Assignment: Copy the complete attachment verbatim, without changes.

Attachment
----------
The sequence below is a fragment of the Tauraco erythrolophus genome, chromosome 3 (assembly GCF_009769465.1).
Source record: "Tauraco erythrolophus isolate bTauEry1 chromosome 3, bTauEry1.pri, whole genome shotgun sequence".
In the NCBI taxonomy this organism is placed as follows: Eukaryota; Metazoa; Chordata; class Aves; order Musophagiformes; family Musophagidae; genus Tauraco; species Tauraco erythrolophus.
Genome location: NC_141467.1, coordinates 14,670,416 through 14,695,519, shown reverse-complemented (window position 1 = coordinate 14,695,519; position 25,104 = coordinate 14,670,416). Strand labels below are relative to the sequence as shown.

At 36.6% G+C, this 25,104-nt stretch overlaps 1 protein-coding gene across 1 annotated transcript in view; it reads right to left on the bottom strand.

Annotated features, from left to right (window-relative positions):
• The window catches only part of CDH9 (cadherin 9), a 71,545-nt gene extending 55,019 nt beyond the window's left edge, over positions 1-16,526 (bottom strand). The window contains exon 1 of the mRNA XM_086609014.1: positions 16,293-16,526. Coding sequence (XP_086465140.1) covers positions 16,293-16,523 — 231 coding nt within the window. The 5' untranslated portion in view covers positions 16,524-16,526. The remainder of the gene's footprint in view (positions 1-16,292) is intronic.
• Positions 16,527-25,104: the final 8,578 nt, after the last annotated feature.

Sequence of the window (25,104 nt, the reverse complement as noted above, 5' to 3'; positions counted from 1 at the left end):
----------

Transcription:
The sequence below is a fragment of the Tauraco erythrolophus genome, chromosome 3 (assembly GCF_009769465.1).
Source record: "Tauraco erythrolophus isolate bTauEry1 chromosome 3, bTauEry1.pri, whole genome shotgun sequence".
In the NCBI taxonomy this organism is placed as follows: Eukaryota; Metazoa; Chordata; class Aves; order Musophagiformes; family Musophagidae; genus Tauraco; species Tauraco erythrolophus.
Genome location: NC_141467.1, coordinates 14,670,416 through 14,695,519, shown reverse-complemented (window position 1 = coordinate 14,695,519; position 25,104 = coordinate 14,670,416). Strand labels below are relative to the sequence as shown.

At 36.6% G+C, this 25,104-nt stretch overlaps 1 protein-coding gene across 1 annotated transcript in view; it reads right to left on the bottom strand.

Annotated features, from left to right (window-relative positions):
• The window catches only part of CDH9 (cadherin 9), a 71,545-nt gene extending 55,019 nt beyond the window's left edge, over positions 1-16,526 (bottom strand). The window contains exon 1 of the mRNA XM_086609014.1: positions 16,293-16,526. Coding sequence (XP_086465140.1) covers positions 16,293-16,523 — 231 coding nt within the window. The 5' untranslated portion in view covers positions 16,524-16,526. The remainder of the gene's footprint in view (positions 1-16,292) is intronic.
• Positions 16,527-25,104: the final 8,578 nt, after the last annotated feature.

Sequence of the window (25,104 nt, the reverse complement as noted above, 5' to 3'; positions counted from 1 at the left end):